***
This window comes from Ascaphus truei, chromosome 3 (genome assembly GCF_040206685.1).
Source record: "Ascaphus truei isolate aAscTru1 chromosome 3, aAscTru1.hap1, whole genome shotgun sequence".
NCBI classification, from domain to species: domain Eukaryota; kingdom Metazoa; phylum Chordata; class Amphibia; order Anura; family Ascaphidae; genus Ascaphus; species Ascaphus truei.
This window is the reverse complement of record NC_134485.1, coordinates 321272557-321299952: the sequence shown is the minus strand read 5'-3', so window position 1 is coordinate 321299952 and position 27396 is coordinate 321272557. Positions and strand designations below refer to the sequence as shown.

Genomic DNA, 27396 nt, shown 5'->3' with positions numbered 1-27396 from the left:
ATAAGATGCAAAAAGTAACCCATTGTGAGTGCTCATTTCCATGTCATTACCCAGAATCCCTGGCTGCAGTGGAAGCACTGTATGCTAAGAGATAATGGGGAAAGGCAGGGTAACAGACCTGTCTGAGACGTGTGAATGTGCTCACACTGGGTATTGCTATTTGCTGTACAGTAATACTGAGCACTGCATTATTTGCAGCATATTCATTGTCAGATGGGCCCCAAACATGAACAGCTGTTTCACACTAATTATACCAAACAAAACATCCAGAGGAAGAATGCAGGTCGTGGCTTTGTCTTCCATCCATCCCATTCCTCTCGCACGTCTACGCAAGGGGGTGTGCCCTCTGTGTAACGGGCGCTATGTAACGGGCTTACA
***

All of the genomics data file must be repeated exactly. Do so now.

This window comes from Ascaphus truei, chromosome 3 (genome assembly GCF_040206685.1).
Source record: "Ascaphus truei isolate aAscTru1 chromosome 3, aAscTru1.hap1, whole genome shotgun sequence".
NCBI classification, from domain to species: domain Eukaryota; kingdom Metazoa; phylum Chordata; class Amphibia; order Anura; family Ascaphidae; genus Ascaphus; species Ascaphus truei.
This window is the reverse complement of record NC_134485.1, coordinates 321272557-321299952: the sequence shown is the minus strand read 5'-3', so window position 1 is coordinate 321299952 and position 27396 is coordinate 321272557. Positions and strand designations below refer to the sequence as shown.

Genomic DNA, 27396 nt, shown 5'->3' with positions numbered 1-27396 from the left:
ATAAGATGCAAAAAGTAACCCATTGTGAGTGCTCATTTCCATGTCATTACCCAGAATCCCTGGCTGCAGTGGAAGCACTGTATGCTAAGAGATAATGGGGAAAGGCAGGGTAACAGACCTGTCTGAGACGTGTGAATGTGCTCACACTGGGTATTGCTATTTGCTGTACAGTAATACTGAGCACTGCATTATTTGCAGCATATTCATTGTCAGATGGGCCCCAAACATGAACAGCTGTTTCACACTAATTATACCAAACAAAACATCCAGAGGAAGAATGCAGGTCGTGGCTTTGTCTTCCATCCATCCCATTCCTCTCGCACGTCTACGCAAGGGGGTGTGCCCTCTGTGTAACGGGCGCTATGTAACGGGCTTACA